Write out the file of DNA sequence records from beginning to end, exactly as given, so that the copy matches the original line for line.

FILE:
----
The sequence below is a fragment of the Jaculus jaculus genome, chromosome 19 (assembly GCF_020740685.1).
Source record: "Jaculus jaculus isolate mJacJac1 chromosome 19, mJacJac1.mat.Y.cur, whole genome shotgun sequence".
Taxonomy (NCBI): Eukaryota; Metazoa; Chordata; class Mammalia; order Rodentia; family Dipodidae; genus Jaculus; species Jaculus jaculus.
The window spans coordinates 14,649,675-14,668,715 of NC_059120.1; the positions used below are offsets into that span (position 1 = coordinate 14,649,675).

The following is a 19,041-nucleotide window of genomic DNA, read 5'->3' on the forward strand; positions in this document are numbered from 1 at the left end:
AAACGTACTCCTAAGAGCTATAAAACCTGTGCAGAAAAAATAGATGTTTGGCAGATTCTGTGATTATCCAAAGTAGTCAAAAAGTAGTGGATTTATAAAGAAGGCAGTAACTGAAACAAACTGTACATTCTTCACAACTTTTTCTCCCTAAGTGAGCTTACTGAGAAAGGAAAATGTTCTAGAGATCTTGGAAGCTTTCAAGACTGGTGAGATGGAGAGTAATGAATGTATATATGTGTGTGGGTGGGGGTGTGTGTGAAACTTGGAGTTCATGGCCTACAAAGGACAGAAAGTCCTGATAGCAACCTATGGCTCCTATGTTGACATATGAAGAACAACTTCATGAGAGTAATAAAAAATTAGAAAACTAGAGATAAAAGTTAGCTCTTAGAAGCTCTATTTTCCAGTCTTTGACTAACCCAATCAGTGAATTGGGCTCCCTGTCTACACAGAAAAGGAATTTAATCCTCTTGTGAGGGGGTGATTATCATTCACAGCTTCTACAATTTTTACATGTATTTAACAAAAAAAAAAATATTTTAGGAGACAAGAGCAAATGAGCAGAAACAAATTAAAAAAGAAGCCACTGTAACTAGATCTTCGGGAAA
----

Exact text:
The sequence below is a fragment of the Jaculus jaculus genome, chromosome 19 (assembly GCF_020740685.1).
Source record: "Jaculus jaculus isolate mJacJac1 chromosome 19, mJacJac1.mat.Y.cur, whole genome shotgun sequence".
Taxonomy (NCBI): Eukaryota; Metazoa; Chordata; class Mammalia; order Rodentia; family Dipodidae; genus Jaculus; species Jaculus jaculus.
The window spans coordinates 14,649,675-14,668,715 of NC_059120.1; the positions used below are offsets into that span (position 1 = coordinate 14,649,675).

The following is a 19,041-nucleotide window of genomic DNA, read 5'->3' on the forward strand; positions in this document are numbered from 1 at the left end:
AAACGTACTCCTAAGAGCTATAAAACCTGTGCAGAAAAAATAGATGTTTGGCAGATTCTGTGATTATCCAAAGTAGTCAAAAAGTAGTGGATTTATAAAGAAGGCAGTAACTGAAACAAACTGTACATTCTTCACAACTTTTTCTCCCTAAGTGAGCTTACTGAGAAAGGAAAATGTTCTAGAGATCTTGGAAGCTTTCAAGACTGGTGAGATGGAGAGTAATGAATGTATATATGTGTGTGGGTGGGGGTGTGTGTGAAACTTGGAGTTCATGGCCTACAAAGGACAGAAAGTCCTGATAGCAACCTATGGCTCCTATGTTGACATATGAAGAACAACTTCATGAGAGTAATAAAAAATTAGAAAACTAGAGATAAAAGTTAGCTCTTAGAAGCTCTATTTTCCAGTCTTTGACTAACCCAATCAGTGAATTGGGCTCCCTGTCTACACAGAAAAGGAATTTAATCCTCTTGTGAGGGGGTGATTATCATTCACAGCTTCTACAATTTTTACATGTATTTAACAAAAAAAAAAATATTTTAGGAGACAAGAGCAAATGAGCAGAAACAAATTAAAAAAGAAGCCACTGTAACTAGATCTTCGGGAAA